The targets of this movie are the power games casually played by agencies like CIA. The hit was orchestrated by a renegade group within CIA (ups, spoiler…), but not more renegade than having opinions and employing methods condoned by the larger CIA. This makes the larger organization just as guilty as the renegade operation, and Joe learns there is really no difference.

In the wake of Watergate and a number of other shenanigans, “Three Days of the Condor” tapped into a general sentiment of distrust toward the power structures, which anchors it in this period, but the theme has been persistent and works just as well today. Conspiracies, or at least the suspicion of conspiracies are very much alive and well today and while many belongs to the fringe, there are enough crazy stunts around the world to feed Hollywood for decades to come.

Shake off the clichés and template structure and “Three Days of the Condor” is highly entertaining. It has its eye-rolling moments, but there is enough meat here to keep me going and yeah, I admit it, I read a lot of these stories in my youth.

Not exactly Academy material, but you could do a lot worse than watching “Three Days of the Condor”.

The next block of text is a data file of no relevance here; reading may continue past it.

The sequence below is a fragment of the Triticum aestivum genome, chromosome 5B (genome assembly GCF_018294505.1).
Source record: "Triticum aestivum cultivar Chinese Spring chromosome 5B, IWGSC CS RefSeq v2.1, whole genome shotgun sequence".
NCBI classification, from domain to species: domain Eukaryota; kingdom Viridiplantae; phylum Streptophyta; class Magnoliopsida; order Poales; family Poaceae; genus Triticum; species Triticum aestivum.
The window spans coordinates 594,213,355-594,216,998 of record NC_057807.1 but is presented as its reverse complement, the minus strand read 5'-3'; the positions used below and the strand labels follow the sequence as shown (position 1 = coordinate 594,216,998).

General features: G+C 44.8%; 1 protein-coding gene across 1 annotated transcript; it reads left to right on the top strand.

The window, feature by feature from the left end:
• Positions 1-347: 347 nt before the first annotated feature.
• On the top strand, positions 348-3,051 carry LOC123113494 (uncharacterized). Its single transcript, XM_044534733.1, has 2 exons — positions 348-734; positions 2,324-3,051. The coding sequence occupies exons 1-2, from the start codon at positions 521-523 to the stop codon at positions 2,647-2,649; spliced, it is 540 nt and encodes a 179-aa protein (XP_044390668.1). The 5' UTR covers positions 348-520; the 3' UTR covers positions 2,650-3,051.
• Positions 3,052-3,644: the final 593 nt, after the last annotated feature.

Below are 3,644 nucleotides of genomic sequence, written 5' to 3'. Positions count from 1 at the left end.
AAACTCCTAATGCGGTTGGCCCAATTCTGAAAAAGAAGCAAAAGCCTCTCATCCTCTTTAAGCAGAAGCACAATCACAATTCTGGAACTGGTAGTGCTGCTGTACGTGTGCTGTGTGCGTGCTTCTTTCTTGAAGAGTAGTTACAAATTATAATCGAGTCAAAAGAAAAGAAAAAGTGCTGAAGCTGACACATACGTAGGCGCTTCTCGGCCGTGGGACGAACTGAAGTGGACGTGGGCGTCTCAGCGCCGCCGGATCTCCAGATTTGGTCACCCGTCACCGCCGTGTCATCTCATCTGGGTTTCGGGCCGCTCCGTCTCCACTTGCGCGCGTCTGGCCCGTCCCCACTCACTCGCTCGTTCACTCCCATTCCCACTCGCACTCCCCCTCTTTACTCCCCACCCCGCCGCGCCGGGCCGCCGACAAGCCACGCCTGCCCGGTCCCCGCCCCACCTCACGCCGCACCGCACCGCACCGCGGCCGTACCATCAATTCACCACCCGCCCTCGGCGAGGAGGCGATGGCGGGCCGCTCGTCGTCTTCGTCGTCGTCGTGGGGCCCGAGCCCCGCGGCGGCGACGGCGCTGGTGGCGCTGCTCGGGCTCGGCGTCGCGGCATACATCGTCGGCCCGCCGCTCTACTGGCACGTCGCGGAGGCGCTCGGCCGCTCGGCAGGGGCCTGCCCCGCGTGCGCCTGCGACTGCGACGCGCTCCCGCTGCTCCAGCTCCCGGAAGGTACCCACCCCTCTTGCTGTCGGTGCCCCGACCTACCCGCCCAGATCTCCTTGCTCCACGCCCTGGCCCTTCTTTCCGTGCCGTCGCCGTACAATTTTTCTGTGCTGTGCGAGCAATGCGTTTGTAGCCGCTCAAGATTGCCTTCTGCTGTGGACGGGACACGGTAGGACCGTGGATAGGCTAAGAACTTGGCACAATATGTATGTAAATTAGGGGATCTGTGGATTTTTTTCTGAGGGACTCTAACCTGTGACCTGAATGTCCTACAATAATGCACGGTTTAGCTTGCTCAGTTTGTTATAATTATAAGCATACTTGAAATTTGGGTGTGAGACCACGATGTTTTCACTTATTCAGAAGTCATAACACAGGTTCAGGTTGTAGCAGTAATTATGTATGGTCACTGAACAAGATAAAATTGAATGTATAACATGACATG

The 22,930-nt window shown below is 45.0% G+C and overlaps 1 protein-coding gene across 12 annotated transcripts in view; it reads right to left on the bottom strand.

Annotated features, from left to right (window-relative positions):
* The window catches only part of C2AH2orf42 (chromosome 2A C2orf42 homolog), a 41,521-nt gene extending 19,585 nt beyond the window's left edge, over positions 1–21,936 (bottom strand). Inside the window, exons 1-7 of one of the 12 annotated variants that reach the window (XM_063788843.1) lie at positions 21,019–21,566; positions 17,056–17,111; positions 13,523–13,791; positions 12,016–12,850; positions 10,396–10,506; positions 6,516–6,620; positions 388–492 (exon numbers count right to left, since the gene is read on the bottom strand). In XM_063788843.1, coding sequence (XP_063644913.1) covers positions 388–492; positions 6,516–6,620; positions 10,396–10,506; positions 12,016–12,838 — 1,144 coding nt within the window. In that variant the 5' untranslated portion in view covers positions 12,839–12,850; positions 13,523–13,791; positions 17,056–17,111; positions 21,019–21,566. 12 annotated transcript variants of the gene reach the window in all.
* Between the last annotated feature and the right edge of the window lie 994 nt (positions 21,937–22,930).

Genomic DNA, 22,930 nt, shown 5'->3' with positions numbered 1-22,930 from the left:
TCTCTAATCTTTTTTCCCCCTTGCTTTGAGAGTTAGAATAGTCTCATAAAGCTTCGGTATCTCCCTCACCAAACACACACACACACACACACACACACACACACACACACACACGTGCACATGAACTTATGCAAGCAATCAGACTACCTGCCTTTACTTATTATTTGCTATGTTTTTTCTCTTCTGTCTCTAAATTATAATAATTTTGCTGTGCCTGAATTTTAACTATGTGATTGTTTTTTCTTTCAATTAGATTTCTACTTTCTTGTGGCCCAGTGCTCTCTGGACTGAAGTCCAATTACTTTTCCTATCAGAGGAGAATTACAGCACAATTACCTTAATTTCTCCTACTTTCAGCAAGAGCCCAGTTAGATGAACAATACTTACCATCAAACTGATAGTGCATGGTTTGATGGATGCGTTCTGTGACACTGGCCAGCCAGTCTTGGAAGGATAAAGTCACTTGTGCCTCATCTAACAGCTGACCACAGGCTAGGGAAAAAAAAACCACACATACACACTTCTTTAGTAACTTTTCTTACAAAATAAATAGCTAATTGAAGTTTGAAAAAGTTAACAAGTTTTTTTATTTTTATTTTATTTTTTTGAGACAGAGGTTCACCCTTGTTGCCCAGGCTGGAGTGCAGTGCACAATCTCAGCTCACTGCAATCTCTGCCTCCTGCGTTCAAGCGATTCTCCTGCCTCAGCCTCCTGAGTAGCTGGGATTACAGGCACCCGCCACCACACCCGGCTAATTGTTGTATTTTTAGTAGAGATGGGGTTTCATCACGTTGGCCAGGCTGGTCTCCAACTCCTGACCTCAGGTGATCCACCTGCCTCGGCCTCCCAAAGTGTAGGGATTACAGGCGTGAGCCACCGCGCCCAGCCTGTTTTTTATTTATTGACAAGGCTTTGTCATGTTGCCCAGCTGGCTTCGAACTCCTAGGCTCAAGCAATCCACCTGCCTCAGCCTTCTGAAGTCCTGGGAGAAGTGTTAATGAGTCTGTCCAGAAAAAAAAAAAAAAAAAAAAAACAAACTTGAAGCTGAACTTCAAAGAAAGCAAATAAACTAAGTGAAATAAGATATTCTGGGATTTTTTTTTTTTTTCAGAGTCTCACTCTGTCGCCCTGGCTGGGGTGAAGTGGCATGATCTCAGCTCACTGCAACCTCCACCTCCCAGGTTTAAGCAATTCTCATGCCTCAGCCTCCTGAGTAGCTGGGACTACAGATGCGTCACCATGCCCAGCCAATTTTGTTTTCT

Friday 19 November 2021

One Flew Over the Cuckoo's Nest (1975)



The big winner at the Academy Awards for 1975 was “One Flew over the Cuckoo’s Nest”. It took five statues, including the big ones and remains to this day a very famous and celebrated movie. Yet, I never saw it until now. Probably something to do with that it takes place inside a mental asylum. I have always had a fear of mental illness.

Randle McMurphy (Jack Nicholson) arrives at a mental institution from a labor camp (prison). He is there so they can find out if he is insane or just faking it. What Randle discovers is that life at the ward is tightly controlled by nurse Mildred Ratched (Louise Fletcher) and that the other inmates are effectively pacified. Randle McMurphy is a maladjusted rebel and he soon chafe under the tight regime and instigate various rebellions, including a spontaneous fishing trip and a party in the ward with prostitutes. It is will against will, but nurse Ratched is no pushover.